The omission of PNG and the Pacific Islands from the alliance is both a misguided decision and a missed opportunity
NOOSA – It’s a bold if obvious idea that crept onto the agenda while we in Australia were having a general election.
It’s also a flawed idea but, given its general air of contempt towards the Pacific Islands, I’m not surprised the Morrison government let it slide.
On Monday, while newly-anointed Australian prime minister Anthony Albanese was jetting to Tokyo for a Quad summit, US president Joe Biden was announcing the creation of an economic bloc to counter China’s dominance and reassert American influence in the Asia-Pacific region.
Biden said he had enlisted 12 other nations to join the Indo-Pacific Economic Framework (let’s call it IPEF because they will) alongside the US: Japan, South Korea, India, Australia, Brunei, Indonesia, Malaysia, New Zealand, the Philippines, Singapore, Thailand and Vietnam.
No Pacific Islands nation is represented in the bloc, which represents 40% of the global economy in the fastest-growing part of the world.
Given IPEF’s membership, it seems the US expects Australia and New Zealand to exercise some kind of stewardship over Papua New Guinea and the Pacific Islands when decisions are made that affect their interests.
I do not believe Pacific Islands’ countries will find such an arrangement acceptable.
In terms of China’s steady expansion into the south-west Pacific, the omission of PNG and the Pacific Islands from the alliance seems to be both a misguided decision and a missed opportunity, given that a key purpose is to offer an alternative to Beijing’s leadership in the region.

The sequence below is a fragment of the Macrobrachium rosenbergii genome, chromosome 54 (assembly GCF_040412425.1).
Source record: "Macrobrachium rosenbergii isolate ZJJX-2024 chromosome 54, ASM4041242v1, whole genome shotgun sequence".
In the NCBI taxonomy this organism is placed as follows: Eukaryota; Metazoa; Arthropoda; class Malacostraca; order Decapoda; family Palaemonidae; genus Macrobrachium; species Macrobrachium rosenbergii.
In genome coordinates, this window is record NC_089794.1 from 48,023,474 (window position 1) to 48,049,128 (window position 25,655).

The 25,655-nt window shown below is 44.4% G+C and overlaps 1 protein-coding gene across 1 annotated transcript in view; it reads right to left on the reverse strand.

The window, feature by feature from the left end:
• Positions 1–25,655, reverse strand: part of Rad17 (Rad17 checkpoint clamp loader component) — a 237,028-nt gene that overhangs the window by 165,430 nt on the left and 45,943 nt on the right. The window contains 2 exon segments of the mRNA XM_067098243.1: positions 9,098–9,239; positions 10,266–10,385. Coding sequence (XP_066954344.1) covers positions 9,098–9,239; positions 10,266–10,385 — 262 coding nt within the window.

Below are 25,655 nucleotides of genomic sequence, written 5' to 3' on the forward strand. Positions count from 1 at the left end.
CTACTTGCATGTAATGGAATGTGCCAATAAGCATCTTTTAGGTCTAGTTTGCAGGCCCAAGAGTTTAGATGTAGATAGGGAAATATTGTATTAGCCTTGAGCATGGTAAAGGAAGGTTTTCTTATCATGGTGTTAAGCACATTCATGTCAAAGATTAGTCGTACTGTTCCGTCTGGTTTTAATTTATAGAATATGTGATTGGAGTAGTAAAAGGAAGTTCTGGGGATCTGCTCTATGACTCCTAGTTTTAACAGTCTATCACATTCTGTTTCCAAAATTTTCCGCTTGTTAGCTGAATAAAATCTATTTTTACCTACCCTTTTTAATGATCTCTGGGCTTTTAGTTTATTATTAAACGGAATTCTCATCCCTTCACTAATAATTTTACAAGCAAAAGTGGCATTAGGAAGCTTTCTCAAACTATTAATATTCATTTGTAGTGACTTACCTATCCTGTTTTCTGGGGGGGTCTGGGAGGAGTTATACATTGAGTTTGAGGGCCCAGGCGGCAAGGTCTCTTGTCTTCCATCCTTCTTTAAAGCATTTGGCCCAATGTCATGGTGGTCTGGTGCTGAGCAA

The decision is even more perplexing when three countries much smaller than PNG (with a population of nine million) are joining the boc: Singapore (5.8 million), New Zealand (4.8 million) and even Brunei (440,000).
A wiser US might have cleared some space at the round table for PNG or, at the very least, for representatives of the Pacific Forum.
The present composition of the bloc is nothing less than a calculated insult to PNG and Pacific Islands governments.
It suggests they can be adequately represented by other powers or in other ways subdued into conformance with decisions made.
The New York Times said there had been “uncertainty and scepticism” in the region about what the new framework would mean.
American officials have failed to precisely determine its functions much beyond an airy “we’re writing the new rules for the 21st-century economy” (Biden) and “the most significant international economic engagement that the US has ever had in this region” (US commerce secretary, Gina M Raimondo).
In December, China launched its own Regional Comprehensive Economic Partnership linking 15 Asia-Pacific economies in the world’s largest trade bloc.
Most of the countries Biden signed up for IPEF already belong to the Chinese bloc.
Beijing has criticised IPEF for benefiting only a limited group of nations.
He reached this conclusion after observing what he sees at Australia's exaggerated response to the recent Solomon Islands development and security agreement with China.
Australia had “embarrassed itself by going into hysterics over a neighbour’s choice of friends,” Teow said.
He criticised an article by 9fax journalist Peter Hartcher who wrote that “the advent of a potential Chinese military base destabilises Australia’s near northern approaches.
“The nation has now lost the ability to fight wars abroad.”
“Unfettered speculation about nefarious intentions,” snorted Teow derisively.
“It seems quite a stretch of the imagination that a mere handshake can morph into a military base to destabilise Australia and compromise its capability ‘to fight wars abroad’!
“The last phrase is colonial discourse at its best,” he said.